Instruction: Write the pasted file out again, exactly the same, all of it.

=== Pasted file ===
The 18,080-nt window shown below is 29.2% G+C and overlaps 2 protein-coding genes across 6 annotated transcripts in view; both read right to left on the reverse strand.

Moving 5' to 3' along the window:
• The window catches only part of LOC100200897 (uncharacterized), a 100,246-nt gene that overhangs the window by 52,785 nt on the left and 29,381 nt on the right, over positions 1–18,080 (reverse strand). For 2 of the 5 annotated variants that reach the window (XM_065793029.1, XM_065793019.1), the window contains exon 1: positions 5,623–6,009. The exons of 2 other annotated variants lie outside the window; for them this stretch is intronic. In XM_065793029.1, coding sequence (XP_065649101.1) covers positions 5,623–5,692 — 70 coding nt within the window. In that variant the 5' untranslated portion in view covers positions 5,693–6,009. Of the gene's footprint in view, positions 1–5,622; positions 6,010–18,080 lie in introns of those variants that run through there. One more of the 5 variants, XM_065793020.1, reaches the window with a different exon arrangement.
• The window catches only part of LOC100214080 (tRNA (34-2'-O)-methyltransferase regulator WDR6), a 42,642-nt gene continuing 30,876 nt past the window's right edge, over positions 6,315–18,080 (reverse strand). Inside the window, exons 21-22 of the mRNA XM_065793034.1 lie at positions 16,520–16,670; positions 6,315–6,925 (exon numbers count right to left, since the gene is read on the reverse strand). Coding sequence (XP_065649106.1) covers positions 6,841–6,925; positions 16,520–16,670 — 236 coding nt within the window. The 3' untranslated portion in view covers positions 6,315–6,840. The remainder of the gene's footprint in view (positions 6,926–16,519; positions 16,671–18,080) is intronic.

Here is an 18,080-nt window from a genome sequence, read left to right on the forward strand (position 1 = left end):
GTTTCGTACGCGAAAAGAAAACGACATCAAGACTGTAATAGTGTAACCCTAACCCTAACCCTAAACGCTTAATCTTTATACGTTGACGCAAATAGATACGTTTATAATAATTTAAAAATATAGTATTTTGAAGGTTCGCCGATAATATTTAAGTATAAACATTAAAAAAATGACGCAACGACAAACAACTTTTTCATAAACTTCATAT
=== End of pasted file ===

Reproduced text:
The 18,080-nt window shown below is 29.2% G+C and overlaps 2 protein-coding genes across 6 annotated transcripts in view; both read right to left on the reverse strand.

Moving 5' to 3' along the window:
• The window catches only part of LOC100200897 (uncharacterized), a 100,246-nt gene that overhangs the window by 52,785 nt on the left and 29,381 nt on the right, over positions 1–18,080 (reverse strand). For 2 of the 5 annotated variants that reach the window (XM_065793029.1, XM_065793019.1), the window contains exon 1: positions 5,623–6,009. The exons of 2 other annotated variants lie outside the window; for them this stretch is intronic. In XM_065793029.1, coding sequence (XP_065649101.1) covers positions 5,623–5,692 — 70 coding nt within the window. In that variant the 5' untranslated portion in view covers positions 5,693–6,009. Of the gene's footprint in view, positions 1–5,622; positions 6,010–18,080 lie in introns of those variants that run through there. One more of the 5 variants, XM_065793020.1, reaches the window with a different exon arrangement.
• The window catches only part of LOC100214080 (tRNA (34-2'-O)-methyltransferase regulator WDR6), a 42,642-nt gene continuing 30,876 nt past the window's right edge, over positions 6,315–18,080 (reverse strand). Inside the window, exons 21-22 of the mRNA XM_065793034.1 lie at positions 16,520–16,670; positions 6,315–6,925 (exon numbers count right to left, since the gene is read on the reverse strand). Coding sequence (XP_065649106.1) covers positions 6,841–6,925; positions 16,520–16,670 — 236 coding nt within the window. The 3' untranslated portion in view covers positions 6,315–6,840. The remainder of the gene's footprint in view (positions 6,926–16,519; positions 16,671–18,080) is intronic.

Here is an 18,080-nt window from a genome sequence, read left to right on the forward strand (position 1 = left end):
GTTTCGTACGCGAAAAGAAAACGACATCAAGACTGTAATAGTGTAACCCTAACCCTAACCCTAAACGCTTAATCTTTATACGTTGACGCAAATAGATACGTTTATAATAATTTAAAAATATAGTATTTTGAAGGTTCGCCGATAATATTTAAGTATAAACATTAAAAAAATGACGCAACGACAAACAACTTTTTCATAAACTTCATAT